Online Education Isn't Always Cheap, but Aid Is Available

Even today, the myth that earning a college degree online is cheaper than earning a degree on campus persists. To avoid surprises after you enroll, you should research tuition costs, fees, and requirements for staying eligible for financial aid.

Be sure to research tuition costs, fees, and financial aid eligibility before enrolling.

Fritz explained that schools differ in how they charge tuition. For example, an online program may charge per credit or per academic term, and apply in-state or out-of-state rates.

While you should expect to pay some of the cost yourself, you might also qualify for financial assistance. Filling out the FAFSA is a must, but that's just the beginning. You may find funding through scholarships, grants, and employer assistance programs.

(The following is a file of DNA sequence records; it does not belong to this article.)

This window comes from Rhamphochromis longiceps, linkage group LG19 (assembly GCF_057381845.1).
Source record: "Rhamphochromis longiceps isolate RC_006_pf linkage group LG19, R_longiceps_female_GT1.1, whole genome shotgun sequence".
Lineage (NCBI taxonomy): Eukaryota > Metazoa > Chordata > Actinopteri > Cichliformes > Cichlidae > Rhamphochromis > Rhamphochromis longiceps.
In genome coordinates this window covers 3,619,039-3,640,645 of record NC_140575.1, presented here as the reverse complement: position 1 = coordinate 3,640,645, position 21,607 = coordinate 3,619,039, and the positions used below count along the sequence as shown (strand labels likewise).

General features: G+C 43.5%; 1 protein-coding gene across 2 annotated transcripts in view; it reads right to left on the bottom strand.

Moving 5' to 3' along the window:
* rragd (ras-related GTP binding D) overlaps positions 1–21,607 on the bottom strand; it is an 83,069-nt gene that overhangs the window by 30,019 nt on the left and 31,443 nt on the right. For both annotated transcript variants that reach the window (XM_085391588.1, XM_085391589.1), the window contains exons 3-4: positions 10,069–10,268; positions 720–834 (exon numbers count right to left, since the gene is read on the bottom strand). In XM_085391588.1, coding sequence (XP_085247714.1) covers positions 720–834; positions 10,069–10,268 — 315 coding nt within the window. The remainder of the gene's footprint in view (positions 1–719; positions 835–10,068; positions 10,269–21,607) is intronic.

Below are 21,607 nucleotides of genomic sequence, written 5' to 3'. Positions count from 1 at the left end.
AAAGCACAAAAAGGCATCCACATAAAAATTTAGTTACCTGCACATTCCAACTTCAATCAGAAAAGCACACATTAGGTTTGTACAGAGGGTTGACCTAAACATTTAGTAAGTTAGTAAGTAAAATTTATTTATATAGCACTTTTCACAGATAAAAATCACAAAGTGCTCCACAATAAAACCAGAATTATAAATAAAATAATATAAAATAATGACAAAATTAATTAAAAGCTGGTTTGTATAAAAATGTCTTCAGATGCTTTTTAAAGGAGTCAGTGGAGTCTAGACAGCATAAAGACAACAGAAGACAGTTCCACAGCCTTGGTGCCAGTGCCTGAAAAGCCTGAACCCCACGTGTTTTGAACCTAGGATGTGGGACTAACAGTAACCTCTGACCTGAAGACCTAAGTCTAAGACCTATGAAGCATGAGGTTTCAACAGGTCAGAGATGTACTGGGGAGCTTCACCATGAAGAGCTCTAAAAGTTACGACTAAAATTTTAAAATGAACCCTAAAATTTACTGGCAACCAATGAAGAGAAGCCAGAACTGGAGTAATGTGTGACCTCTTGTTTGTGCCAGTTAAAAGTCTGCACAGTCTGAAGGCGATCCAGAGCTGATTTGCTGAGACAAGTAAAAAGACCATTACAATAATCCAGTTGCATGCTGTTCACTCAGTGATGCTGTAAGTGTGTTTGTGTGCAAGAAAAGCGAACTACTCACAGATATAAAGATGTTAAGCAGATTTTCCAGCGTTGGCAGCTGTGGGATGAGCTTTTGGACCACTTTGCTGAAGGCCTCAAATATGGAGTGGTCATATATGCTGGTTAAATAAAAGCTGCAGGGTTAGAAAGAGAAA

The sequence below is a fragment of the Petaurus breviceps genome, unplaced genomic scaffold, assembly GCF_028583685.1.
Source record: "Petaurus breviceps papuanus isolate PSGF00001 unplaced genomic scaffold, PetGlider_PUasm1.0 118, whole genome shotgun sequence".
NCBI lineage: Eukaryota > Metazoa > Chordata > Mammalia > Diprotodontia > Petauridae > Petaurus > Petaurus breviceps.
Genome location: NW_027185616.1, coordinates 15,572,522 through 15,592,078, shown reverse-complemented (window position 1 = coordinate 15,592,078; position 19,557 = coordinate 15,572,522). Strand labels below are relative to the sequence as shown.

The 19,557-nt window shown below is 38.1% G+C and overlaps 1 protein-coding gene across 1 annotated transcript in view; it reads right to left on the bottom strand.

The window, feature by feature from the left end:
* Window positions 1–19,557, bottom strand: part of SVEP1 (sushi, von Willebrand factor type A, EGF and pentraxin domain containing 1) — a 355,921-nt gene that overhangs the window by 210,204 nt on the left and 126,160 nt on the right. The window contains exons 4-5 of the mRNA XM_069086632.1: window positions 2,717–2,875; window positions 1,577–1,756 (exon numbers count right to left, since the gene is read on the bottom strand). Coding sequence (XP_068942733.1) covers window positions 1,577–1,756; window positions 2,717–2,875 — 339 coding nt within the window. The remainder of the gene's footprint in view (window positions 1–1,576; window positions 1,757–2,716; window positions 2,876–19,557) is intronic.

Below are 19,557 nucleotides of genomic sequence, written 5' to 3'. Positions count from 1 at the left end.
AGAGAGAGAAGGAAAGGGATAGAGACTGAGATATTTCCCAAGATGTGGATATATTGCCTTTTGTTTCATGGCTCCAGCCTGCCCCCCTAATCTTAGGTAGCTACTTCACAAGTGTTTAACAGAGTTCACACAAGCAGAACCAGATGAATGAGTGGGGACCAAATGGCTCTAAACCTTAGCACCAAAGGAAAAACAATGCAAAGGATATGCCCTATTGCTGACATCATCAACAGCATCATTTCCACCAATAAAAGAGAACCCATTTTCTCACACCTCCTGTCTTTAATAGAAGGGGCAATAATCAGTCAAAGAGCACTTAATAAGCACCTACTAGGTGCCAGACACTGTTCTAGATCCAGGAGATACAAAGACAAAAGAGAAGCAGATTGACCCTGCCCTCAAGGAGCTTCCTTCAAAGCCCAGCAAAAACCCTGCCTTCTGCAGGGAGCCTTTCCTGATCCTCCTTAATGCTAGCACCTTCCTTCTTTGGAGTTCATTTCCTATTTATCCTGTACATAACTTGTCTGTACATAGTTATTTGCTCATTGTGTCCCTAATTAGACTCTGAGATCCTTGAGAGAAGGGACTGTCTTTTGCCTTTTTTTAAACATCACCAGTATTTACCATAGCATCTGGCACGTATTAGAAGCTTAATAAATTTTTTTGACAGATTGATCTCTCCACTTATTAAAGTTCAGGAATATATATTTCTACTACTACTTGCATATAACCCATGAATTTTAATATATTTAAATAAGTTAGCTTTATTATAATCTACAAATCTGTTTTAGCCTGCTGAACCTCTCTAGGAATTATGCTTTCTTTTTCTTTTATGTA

In BestColleges' 2020 survey of business leaders, almost half of professionals said their organizations partner with colleges or other vendors to provide online course access to employees. You can also ask your schools of interest about other avenues of support, such as hardship grants, which aren't always listed on a school's website.

The Best Online Programs Are Interactive

Panelists emphasized that one key to selecting a quality online program is to focus on what opportunities students will have to engage with one another and the broader school community. The most effective online programs are designed with connection in mind. Online students should expect to interact with their classmates, professors, and course materials in a multitude of ways.

According to DuPont, the services and activities available to online students should be similar to those extended to on-campus students. These amenities may include academic opportunities, such as undergraduate research projects and study abroad programs, and social opportunities, such as virtual clubs and student government.